So in one weekend I sold over thirty books.
This, of course, feeds the soul...not to mention the validation that I'm on the right track.
But the best part of this week-end was not the sales - not that I minded those! It was really connecting with people when they sat down to hear a story.
The way I see it, I'm laying the foundation for my base of readers for the future, and it is such an intimate way of connecting with them. It worked well at Borders as well.
One woman said that I was living the dream, and she was right. Right now, I feel like I am.
The weekend was so great that I didn't mind coming back to the tepid atmosphere at the Organic Oasis. I sold a couple of books and it is happening...one book at a time. One person sold on my work at a time.
I'm getting better at this, but the tarot cards were a nice touch.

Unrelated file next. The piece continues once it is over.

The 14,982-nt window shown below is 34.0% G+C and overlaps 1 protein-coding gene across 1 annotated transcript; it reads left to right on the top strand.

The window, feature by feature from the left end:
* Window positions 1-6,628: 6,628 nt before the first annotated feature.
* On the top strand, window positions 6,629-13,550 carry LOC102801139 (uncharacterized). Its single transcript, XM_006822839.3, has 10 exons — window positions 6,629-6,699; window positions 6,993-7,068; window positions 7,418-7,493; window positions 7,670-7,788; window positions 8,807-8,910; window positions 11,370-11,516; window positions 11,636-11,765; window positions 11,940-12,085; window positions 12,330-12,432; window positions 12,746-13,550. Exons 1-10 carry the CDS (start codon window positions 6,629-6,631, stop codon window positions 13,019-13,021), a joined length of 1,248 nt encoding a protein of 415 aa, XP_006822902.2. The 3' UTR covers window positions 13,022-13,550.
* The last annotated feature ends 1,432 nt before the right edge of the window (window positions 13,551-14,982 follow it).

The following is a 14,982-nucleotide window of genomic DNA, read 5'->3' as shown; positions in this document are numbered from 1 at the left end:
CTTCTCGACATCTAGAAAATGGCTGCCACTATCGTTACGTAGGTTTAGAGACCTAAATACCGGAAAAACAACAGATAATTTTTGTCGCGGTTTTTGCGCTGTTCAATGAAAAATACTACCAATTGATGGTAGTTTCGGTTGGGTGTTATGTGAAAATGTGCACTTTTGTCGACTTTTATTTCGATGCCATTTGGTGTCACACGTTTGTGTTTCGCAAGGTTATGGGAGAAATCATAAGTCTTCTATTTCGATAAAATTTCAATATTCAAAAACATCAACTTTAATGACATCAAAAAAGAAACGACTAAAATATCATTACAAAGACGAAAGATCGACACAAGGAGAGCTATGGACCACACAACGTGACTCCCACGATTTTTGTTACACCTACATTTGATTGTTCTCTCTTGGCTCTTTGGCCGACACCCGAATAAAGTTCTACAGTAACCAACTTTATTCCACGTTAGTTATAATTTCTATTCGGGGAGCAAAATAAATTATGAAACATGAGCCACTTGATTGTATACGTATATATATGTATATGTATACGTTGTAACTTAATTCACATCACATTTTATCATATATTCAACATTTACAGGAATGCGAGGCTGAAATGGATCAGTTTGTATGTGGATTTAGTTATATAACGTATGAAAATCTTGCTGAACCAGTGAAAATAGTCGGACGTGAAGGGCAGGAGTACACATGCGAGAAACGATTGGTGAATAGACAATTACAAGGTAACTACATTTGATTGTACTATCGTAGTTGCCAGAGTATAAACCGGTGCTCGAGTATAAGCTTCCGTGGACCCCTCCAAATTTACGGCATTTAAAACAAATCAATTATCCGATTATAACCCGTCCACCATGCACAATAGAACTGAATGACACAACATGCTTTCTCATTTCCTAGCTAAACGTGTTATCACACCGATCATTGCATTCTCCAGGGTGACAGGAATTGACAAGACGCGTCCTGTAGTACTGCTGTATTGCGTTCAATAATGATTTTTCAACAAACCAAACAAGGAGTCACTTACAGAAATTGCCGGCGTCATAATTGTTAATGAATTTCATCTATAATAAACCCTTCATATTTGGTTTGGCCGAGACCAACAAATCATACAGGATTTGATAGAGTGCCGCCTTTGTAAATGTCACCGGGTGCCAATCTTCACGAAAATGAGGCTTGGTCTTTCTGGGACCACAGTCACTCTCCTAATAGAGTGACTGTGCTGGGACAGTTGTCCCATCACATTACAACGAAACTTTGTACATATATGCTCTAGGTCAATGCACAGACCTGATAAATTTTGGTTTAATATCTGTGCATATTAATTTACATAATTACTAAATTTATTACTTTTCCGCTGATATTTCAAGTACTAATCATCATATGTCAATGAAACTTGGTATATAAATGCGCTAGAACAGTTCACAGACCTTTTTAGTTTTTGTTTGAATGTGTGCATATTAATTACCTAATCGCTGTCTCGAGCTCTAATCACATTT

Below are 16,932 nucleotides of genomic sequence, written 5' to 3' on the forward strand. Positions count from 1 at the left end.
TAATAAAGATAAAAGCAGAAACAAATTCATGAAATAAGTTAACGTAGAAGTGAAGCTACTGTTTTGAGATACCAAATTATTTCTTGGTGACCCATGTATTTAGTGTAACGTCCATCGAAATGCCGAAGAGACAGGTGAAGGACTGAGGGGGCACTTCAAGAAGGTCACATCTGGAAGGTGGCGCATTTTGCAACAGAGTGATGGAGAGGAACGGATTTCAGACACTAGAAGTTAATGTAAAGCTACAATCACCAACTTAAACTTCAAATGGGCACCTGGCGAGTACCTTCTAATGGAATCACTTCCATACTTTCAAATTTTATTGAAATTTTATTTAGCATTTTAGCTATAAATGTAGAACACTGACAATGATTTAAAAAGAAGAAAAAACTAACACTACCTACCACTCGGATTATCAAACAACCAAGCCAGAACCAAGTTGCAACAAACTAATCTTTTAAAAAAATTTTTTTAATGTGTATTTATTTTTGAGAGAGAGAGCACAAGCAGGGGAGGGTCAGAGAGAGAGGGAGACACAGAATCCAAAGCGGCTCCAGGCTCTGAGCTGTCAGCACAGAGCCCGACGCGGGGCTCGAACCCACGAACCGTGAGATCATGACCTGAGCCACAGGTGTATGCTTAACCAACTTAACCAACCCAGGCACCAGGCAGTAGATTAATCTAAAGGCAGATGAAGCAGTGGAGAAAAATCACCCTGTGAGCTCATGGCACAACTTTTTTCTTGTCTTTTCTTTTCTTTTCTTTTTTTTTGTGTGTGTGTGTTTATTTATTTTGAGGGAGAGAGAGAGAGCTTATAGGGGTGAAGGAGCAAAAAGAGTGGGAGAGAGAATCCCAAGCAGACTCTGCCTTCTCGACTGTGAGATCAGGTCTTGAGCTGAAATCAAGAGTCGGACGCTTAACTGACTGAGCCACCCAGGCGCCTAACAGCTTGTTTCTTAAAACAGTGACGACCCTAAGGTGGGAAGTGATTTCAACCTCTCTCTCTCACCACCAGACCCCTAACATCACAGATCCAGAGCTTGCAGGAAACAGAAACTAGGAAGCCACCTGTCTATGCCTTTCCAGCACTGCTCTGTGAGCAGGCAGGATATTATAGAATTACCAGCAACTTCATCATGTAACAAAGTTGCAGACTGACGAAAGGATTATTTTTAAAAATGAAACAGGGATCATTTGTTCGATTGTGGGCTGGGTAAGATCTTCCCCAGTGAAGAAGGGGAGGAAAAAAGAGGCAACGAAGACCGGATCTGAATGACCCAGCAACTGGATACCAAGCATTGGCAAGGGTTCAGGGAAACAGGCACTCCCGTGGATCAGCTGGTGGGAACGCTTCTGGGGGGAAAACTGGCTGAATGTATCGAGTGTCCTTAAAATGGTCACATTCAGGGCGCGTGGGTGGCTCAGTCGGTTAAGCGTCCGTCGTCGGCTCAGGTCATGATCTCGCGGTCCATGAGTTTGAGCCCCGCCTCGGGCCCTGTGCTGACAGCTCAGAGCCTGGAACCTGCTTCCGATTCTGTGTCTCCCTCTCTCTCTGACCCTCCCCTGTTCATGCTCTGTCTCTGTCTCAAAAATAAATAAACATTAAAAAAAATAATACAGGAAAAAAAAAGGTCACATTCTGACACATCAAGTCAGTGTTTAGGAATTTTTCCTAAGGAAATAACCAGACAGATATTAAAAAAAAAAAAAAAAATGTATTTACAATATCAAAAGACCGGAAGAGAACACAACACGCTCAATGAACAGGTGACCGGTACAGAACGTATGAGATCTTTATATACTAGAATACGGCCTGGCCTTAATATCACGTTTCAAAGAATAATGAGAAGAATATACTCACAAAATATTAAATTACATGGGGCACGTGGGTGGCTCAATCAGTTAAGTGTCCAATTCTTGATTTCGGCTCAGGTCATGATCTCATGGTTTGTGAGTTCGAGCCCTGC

I must admit being a fortune-teller was fun too.
Anyway, Keep in touch...
PS God I was naive!!! This was from the DIY booktour roadtrip I made in 2005-2006. Things have changed a lot since then.
So… I’m making memes now. It was that something new learned this week.
For the record, I’m very proud of the meme that starts this blog.
In my personal life, I’m addicted to Facebook in a love/hate kind of way. My now ex-partner hates it and I wouldn’t say I love it, but it’s become a habit. An annoying habit. Anybody who is not addicted to any kind of social media and does not participate -especially if that somebody isn’t a hermit in a cave somewhere in the Rockies – has my respect.
But I’m a sucker for memes, especially the good ones. It’s such a succinct way to get a pithy message across with words and a visual. Thanks to my flailing in the world of Pinterest, I came across a blog on how to make memes.